SANTIAGO, CUBA – Relatively small and short on resources, Cuba has long been an outsize power in amateur athletics, bringing back hundreds of Olympic and international medals in sports including boxing, track and field and wrestling.
Its efforts have been entirely state-run, with talented children entering government programs early and spending their young adult lives in the arms of an official program that focuses their every minute on athletic glory.
But in the neighborhood of Chicharrones in the city of Santiago, a wrestling-loving train conductor named Leandro Heredia Marrero is trying to replicate that success without the help of the government in a homegrown, neighborhood-backed program to support aspiring wrestlers.
Two years ago, Heredia Marrero, 55, started bringing children to Chicharrones for training and a tournament. The youths stay with local families, who often depend on small donations to feed the extra mouths and entertain the kids during the seven-day tournament. Local doctors and nurses volunteer their time to monitor the wrestlers’ health and treat any injuries.
“We did it on the spur of the moment, in a pretty improvised way,” Heredia said. “We didn’t have referees or all the equipment we needed, but finally everyone got behind it.”
Heredia was never a wrestler himself, but developed a fervent interest in the sport after his sons wrestled in state programs. He was formally trained as a referee by local sports schools, like the other referees in the Chicharrones events.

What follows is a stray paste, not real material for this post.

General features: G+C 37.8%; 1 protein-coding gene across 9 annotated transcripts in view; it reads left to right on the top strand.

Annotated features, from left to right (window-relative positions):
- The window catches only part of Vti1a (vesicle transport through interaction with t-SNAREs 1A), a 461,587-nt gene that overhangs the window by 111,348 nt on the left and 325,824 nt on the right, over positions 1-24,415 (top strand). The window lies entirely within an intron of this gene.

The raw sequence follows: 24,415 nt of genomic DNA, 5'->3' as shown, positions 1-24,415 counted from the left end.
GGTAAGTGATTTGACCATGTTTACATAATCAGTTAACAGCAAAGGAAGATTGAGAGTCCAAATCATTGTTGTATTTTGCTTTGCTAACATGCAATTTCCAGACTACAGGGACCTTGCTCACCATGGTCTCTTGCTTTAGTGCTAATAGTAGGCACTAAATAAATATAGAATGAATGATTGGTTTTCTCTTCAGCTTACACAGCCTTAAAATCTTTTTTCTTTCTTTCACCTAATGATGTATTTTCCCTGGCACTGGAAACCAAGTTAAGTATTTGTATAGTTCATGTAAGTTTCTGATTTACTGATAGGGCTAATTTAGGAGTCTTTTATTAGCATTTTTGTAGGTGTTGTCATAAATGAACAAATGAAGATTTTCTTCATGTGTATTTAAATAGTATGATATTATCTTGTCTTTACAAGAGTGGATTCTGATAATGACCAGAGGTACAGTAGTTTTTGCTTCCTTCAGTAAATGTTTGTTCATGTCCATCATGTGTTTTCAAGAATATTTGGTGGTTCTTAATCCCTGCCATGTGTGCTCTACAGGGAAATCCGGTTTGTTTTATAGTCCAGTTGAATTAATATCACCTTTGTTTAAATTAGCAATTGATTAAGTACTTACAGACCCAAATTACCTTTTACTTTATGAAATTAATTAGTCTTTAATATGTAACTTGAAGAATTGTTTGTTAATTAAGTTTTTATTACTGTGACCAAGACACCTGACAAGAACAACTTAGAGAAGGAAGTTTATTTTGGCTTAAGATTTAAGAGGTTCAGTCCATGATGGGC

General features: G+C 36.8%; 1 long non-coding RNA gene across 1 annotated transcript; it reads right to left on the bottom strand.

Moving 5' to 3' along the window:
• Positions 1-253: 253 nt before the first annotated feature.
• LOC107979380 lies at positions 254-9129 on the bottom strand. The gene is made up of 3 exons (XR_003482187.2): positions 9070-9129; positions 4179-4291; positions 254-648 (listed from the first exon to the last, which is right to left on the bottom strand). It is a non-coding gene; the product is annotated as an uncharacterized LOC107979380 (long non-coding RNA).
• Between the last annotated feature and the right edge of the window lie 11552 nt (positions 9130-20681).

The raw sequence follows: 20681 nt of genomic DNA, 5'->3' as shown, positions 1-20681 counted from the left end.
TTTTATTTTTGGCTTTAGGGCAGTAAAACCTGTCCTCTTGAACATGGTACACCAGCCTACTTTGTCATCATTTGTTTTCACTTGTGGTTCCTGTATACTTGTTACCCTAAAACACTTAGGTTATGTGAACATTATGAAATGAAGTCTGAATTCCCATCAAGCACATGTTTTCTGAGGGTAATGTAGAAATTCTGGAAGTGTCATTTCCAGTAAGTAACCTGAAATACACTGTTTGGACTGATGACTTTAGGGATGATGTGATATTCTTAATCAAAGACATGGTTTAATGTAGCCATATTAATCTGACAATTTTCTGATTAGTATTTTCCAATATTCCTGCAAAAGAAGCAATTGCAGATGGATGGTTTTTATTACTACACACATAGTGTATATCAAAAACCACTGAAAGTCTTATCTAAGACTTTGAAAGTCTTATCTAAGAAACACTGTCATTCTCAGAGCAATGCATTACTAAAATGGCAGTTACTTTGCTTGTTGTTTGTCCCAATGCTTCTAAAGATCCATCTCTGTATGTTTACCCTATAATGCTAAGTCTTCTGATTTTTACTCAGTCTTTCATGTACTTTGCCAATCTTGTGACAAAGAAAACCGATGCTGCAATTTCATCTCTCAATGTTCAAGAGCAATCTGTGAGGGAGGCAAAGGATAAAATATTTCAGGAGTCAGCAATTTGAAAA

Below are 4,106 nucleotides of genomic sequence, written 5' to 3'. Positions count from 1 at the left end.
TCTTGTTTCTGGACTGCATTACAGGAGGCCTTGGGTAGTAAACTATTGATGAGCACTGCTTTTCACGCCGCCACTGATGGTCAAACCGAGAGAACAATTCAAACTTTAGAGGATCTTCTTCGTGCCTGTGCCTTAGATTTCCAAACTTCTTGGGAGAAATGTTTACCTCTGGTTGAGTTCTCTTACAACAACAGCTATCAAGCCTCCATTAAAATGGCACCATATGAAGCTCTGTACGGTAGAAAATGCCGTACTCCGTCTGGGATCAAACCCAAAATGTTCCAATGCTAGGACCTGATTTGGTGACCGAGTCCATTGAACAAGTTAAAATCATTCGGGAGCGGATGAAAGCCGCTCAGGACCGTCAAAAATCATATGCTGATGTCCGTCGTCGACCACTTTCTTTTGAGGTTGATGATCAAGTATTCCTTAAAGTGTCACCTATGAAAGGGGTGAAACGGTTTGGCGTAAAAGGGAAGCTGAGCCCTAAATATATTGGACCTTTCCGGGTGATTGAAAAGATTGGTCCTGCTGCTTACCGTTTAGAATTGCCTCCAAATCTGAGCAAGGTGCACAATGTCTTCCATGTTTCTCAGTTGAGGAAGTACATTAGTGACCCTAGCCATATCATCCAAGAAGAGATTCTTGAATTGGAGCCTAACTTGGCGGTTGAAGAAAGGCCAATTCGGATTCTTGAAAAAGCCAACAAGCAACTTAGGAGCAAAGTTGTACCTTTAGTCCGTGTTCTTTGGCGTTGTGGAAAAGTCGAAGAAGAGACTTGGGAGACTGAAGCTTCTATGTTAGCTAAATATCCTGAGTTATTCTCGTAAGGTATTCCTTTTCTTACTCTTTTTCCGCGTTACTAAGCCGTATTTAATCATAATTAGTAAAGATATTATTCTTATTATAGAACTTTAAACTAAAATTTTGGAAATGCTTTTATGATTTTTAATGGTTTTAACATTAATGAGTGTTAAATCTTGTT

The second Chicharrones tournament began in late January with performances by local bands and circus performers, and the child participants dancing in a procession through the streets around the tournament site. Even though it’s not officially sanctioned, the local government gave its implicit blessing by, for example, lending some equipment for the events.
The more than 150 young wrestlers were divided into teams from various provinces across Cuba and the Chicharrones neighborhood itself, with Santiago province’s team taking the championship.
Events included freestyle, Greco-Roman wrestling and girls’ events. Participants lodged with some 70 families around the neighborhood. A state school donated a wrestling mat, and neighbors cleaned, painted and repaired the gym where the tournament took place. Homemade bleachers weren’t big enough to seat the hundreds of people who crammed in to watch the tournament.
Heredia, who has been conducting trains for 38 years, says his dream is creating a professional-quality wrestling school that can feed Cuban youths’ appetite for the sport.